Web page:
I would like to applaud Mr Warren Mundine and the Prime Minister’s Indigenous Council for ensuring that Indigenous Culture and Language is an integral part of the Australian Curriculum (Patricia Karvelas, “Warren Mundine: indigenous culture in maths nonsense”, 13/3); however, I disagree with the assertion that Indigenous perspectives should not be included in the maths and science curriculum since maths and science has no cultural basis.
The main purpose of including Indigenous perspectives in the curriculum is to improve educational outcomes for both Indigenous and non-Indigenous students. For Indigenous students, they will have a greater capacity to relate to the curriculum and, for non-Indigenous students, they will gain a greater understanding, appreciation and respect for Indigenous people and culture.
We should not forget that Australia was colonised on the premise of Terra Nullius (land belonging to no one), which, amongst other things, saw the silencing of Indigenous people and culture within the education system. At best we were referred to as a noble savage; a relic of the past whose culture and language has no relevance in modern Australia. Our education system must focus on overturning these ideas to allow a place for Indigenous people within the curriculum.
Maths and Science are culturally based so including Indigenous perspectives in maths and science is not nonsense as claimed by Mr Mundine. For an example, we need to look no further than the story of David Unaipon (1872 – 1967). Mr Unaipon was an Aboriginal man from the Ngarrindjeri people who held provisional patents for 19 inventions. Using his cultural knowledge of the boomerang, Unaipon invented the rotary blade for the helicopter. This is a prime example of how the marriage between Indigenous and Scientific knowledge created something unique and before its time. Mr Unaipon also revolutionised the shearing industry by inventing the hinge that allows the shearing blades to be mechanically driven. Even though we learn that Australia’s economic development rode on the sheep’s back, an understanding of David Unaipon’s inventions, in any sense, has not been part of Australia’s education system.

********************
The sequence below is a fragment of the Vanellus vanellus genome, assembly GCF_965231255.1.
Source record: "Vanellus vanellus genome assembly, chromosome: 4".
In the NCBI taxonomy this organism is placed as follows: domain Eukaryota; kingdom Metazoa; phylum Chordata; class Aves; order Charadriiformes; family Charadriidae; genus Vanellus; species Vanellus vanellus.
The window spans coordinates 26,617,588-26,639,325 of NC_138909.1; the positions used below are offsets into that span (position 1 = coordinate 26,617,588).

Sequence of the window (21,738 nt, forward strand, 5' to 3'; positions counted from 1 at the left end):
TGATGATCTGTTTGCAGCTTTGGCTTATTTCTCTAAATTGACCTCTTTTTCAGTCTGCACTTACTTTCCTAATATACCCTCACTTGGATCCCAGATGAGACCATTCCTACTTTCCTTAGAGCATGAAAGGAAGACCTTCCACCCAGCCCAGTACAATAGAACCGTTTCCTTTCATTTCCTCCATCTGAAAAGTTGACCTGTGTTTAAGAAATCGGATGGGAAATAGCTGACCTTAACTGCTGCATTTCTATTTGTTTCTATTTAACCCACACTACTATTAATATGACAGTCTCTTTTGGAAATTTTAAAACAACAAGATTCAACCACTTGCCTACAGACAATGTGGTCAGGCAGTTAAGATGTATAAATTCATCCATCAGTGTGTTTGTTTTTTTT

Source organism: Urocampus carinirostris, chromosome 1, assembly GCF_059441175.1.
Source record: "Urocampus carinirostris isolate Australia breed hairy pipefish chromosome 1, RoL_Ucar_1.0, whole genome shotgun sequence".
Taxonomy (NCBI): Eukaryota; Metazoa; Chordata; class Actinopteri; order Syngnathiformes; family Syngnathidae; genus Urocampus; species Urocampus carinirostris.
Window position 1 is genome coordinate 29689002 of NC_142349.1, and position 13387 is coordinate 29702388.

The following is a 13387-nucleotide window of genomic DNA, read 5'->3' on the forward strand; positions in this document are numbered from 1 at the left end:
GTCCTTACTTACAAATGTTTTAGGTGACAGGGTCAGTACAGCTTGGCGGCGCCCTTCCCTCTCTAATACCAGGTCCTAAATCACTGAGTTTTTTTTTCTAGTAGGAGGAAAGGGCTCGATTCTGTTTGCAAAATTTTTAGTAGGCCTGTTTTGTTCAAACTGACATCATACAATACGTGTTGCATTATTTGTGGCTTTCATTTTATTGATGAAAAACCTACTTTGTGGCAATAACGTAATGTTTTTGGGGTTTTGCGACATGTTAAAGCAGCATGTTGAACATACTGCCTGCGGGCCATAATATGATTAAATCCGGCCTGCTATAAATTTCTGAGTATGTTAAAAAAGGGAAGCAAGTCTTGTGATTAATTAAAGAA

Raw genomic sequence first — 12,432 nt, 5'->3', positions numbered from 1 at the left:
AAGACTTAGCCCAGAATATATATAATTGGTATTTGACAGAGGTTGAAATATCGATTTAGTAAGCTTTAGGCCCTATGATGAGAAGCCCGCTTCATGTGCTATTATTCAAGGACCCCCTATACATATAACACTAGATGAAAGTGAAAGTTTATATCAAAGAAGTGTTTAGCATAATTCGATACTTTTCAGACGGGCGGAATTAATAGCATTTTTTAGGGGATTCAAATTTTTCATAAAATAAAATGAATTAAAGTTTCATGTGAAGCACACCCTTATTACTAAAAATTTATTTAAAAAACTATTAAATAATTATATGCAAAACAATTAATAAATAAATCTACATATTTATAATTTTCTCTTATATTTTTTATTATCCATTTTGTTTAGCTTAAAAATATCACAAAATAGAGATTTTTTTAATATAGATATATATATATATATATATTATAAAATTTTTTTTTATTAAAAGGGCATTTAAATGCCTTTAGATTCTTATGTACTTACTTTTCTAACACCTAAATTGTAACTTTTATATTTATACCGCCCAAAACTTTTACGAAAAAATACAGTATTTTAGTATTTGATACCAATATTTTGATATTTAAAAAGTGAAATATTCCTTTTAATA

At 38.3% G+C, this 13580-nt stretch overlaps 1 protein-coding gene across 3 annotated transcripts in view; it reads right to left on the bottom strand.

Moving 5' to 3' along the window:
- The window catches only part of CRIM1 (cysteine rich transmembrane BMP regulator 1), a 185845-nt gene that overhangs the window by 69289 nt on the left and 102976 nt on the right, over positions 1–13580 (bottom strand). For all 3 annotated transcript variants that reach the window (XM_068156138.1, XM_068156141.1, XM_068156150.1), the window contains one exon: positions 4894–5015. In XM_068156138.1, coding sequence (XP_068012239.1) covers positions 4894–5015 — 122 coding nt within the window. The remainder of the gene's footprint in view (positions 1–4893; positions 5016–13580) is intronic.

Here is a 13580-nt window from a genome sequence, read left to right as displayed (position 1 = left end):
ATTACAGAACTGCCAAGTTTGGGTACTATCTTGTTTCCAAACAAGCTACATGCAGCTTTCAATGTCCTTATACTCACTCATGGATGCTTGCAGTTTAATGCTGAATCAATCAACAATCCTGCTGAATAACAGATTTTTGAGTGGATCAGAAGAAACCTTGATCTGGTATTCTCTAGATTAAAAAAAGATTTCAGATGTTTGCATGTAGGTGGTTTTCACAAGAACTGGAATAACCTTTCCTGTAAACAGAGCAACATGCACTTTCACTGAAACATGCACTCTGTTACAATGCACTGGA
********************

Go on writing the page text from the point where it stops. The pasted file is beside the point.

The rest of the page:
If we do not include and Indigenous perspective in the maths and science curriculum, we also run the risk of students not knowing about how Indigenous people managed the land for over 40,000 years, which has recently been the subject of an award wining book by Prof. Bill Gammage. Students will not know that scientists are now starting to build positive relationships with Indigenous people to be part of solutions for many pertinent environmental issues such as climate change.
The idea of Indigenous perspectives in the Australian curriculum is new and needs further work to know how best to implement these ideas. It does not have to be included in all aspects of the maths and science curriculum like “learning to add and subtract” as Mr Mundine asserts but needs to be constructed in a meaningful way for the benefit of all students. Let’s not continue the silencing of Indigenous people and culture in the science and maths curriculum. Let’s not write the inclusion of Indigenous perspectives off because it is “too hard”. Let’s construct an education for our children so that they can face the challenges of today and tomorrow together as Australians embracing our rich cultural diversity and the ideas that can spring from this diversity.
Dr Chris Matthews
Aboriginal and Torres Strait Islander Mathematics Alliance
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